March 1. Epilepsy Scholarship.

Parke-Davis, a national pharmaceutical company, invites nominations for the 1996 Parke-Davis Epilepsy Scholarship. Nominees must be college-bound high school seniors with a record of academic and extracurricular excellence who are undergoing treatment by a physician for epilepsy. Fourteen scholarships of $3,000 each will be awarded. Contact: Parke-Davis Epilepsy Scholarship Program, c/o InterMed, 1180 Avenue of the Americas, New York, NY 10036; (800) 292-7373.

March 1. Handwriting.

Zaner-Bloser Educational Publishers and Parker Pens invite elementary schools that use Zaner-Bloser materials to enter its 1996 National Handwriting Contest. Zaner-Bloser will provide the contest materials to each participating school, which then selects one winning entry per grade level for submission. Six national contest winners each receive a $500 U.S. Savings Bond, a Parker Pen, and a plaque. The class of the winning student will receive a plaque and T-shirts. Only entries made through the classroom will be considered. For an information packet, call: (800) 924-9233.

  • March 15. Values.

The Skirball Institute on American Values of the American Jewish Committee invites students in grades 10-12 to enter the 1996 Skirball Essay Contest. Students are asked to submit essays on an American value that can be documented in the nation’s history. One grand-prize winner receives $5,000 and an expense-paid trip to Washington, D.C., for both the winner and sponsoring teacher. One first-prize and one second-prize winner receives $1,000 and $500, respectively. Fifty third-prize winners receive $100 each. For more information, contact: Skirball Institute on American Values, 635 S. Harvard Blvd., Suite 214, Los Angeles, CA 90005-2511; (213) 381-1719.

  • March 15. Hall of Fame.

Pizza Hut and National Geographic World magazine sponsor the second annual Kids’ Hall of Fame. Students ages 14 and under may be nominated for some outstanding act or contribution to their family, school, state, country, or world. Six winners will each receive a $10,000 scholarship for post-high school education and a two-day trip to Washington, D.C., where they will be honored. Six runners-up will each receive a $500 U.S. Savings Bond. Fifty first-prize winners will receive $100 U.S. Savings Bonds, and 100 second-prize winners will receive $50 U.S. Savings Bonds. Nomination forms are available at all Pizza Hut restaurants or contact: National Geographic World, Dept. Hall of Fame--JG, P.O. Box 9600, Washington, DC 20090-6000.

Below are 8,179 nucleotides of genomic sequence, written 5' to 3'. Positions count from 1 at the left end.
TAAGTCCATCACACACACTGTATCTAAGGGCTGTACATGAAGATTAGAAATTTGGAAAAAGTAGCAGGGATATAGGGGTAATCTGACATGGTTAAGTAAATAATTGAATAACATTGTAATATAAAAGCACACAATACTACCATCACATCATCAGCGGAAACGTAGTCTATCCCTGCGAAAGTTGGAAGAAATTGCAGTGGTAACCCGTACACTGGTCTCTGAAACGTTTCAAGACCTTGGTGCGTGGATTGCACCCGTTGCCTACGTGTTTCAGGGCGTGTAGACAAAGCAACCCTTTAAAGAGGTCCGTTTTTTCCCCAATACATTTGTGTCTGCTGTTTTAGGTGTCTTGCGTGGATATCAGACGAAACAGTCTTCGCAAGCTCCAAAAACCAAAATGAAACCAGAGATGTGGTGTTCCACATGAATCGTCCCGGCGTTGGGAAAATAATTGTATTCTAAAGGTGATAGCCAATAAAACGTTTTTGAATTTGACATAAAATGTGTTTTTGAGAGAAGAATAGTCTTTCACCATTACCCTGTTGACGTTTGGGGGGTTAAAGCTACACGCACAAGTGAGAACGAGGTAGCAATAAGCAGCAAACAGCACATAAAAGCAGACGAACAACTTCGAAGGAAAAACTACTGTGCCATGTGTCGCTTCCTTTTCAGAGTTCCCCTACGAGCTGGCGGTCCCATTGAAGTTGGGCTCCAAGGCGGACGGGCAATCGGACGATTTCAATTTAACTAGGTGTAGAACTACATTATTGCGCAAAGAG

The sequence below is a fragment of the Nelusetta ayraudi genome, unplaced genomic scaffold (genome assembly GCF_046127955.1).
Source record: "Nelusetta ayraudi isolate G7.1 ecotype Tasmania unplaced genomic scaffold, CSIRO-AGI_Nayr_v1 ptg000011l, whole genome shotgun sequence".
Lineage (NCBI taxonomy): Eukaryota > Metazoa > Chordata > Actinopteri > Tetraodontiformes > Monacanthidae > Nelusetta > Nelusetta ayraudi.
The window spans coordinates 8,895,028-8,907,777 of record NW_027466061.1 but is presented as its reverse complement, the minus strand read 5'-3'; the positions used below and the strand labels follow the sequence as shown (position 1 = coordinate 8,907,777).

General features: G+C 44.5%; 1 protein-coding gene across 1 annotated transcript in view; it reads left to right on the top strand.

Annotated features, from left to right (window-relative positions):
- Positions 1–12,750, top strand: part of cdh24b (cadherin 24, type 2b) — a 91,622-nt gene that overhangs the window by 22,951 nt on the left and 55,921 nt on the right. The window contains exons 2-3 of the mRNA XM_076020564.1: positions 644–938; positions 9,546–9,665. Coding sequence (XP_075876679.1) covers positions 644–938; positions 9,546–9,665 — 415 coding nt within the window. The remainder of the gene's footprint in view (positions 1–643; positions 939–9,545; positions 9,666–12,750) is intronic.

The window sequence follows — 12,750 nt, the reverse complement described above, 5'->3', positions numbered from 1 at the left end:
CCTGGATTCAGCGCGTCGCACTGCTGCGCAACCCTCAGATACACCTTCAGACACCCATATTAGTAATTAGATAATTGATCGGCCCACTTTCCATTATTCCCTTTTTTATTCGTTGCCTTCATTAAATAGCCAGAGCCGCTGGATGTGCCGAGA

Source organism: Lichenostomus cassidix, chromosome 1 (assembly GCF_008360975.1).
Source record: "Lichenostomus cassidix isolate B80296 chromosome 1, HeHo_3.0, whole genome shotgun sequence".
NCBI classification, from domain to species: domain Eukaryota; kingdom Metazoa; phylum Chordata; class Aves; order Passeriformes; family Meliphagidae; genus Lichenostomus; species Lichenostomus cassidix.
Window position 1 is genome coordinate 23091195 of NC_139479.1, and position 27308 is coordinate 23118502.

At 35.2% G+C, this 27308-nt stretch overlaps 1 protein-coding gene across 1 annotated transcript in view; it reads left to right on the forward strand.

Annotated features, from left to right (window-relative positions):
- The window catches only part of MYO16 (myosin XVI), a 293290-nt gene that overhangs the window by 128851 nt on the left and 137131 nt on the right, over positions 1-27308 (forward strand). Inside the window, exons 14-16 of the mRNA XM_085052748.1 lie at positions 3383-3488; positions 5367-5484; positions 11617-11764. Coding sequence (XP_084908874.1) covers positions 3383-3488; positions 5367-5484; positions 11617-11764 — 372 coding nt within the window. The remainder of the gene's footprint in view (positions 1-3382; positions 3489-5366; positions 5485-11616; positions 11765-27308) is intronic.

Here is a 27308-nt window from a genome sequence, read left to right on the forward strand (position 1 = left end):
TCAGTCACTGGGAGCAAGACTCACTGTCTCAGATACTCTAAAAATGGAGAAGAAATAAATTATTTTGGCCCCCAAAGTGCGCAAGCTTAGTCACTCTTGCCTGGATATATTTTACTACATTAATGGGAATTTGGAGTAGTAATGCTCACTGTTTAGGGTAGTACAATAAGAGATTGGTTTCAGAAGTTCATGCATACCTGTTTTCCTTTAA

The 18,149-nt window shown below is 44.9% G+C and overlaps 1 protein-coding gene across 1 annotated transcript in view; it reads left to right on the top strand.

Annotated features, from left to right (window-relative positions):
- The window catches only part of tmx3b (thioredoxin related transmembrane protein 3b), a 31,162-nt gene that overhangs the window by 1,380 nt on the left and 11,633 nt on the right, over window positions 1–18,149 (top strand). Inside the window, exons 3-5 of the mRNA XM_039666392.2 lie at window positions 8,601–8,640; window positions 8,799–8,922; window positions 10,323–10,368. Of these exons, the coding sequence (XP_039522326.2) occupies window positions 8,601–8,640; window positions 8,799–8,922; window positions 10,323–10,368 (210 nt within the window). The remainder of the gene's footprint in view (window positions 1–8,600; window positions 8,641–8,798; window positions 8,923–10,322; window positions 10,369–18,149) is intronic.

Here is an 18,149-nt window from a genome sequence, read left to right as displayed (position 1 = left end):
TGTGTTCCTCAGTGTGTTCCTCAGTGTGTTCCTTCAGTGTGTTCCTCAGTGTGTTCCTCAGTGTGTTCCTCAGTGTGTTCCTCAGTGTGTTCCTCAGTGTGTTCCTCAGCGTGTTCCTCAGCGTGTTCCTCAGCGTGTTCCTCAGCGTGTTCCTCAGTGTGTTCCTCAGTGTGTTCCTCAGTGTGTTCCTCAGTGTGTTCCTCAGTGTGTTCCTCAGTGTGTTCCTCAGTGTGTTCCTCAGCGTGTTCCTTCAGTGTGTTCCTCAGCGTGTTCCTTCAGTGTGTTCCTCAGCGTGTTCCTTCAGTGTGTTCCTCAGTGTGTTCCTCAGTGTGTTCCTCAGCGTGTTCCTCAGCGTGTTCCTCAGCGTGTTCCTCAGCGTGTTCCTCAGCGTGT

March 15. Handwriting.

Peterson Directed Handwriting announces the 1996 National Cursive Handwriting Contest. Students in grades 3-8 are invited to submit an example of their best cursive handwriting. One winner from each grade level will receive a $50 U.S. Savings Bond. All entries judged excellent will be elected to the National Cursive Handwriting Honor Society and will be awarded a membership certificate. Grade 3 entries may be in pencil; entries from grades 4-8 must be in ink. For an entry form, send a self-addressed, stamped envelope to: Peterson Handwriting, 315 S. Maple Ave., P.O. Box 249, Greenburg, PA 15601-0249; (800) 541-6328; fax (412) 836-4110.

March 22. Drunk Driving.

Mothers Against Drunk Driving announces the 1996 MADD PosterEssay Contest. The theme is “Drinking and Driving Is a Road to Nowhere.” The poster contest is open to children in grades 1-12; posters may be created using crayon, marker, paint, ink, or pencil. Children in grades 4-12 are eligible for the essay contest; entries should be about 250 words long and written in English or Spanish. Seven first-place winners in both categories will each be awarded a $1,000 U.S. Savings Bond, a plaque, a ribbon, and an expense-paid trip to an awards ceremony in Washington, D.C. Seven second-place winners in both categories will each be given a $500 U.S. Savings Bond, a plaque, and a ribbon. Seven third-place winners in both categories will receive a $250 U.S. Savings Bond, a plaque, and a ribbon. For more information, contact: MADD National Office, Programs Department, 511 E. John Carpenter Freeway, Suite 700, Irving, TX 75062; (214) 744-6233, ext. 217.

March 30. Letter Writing.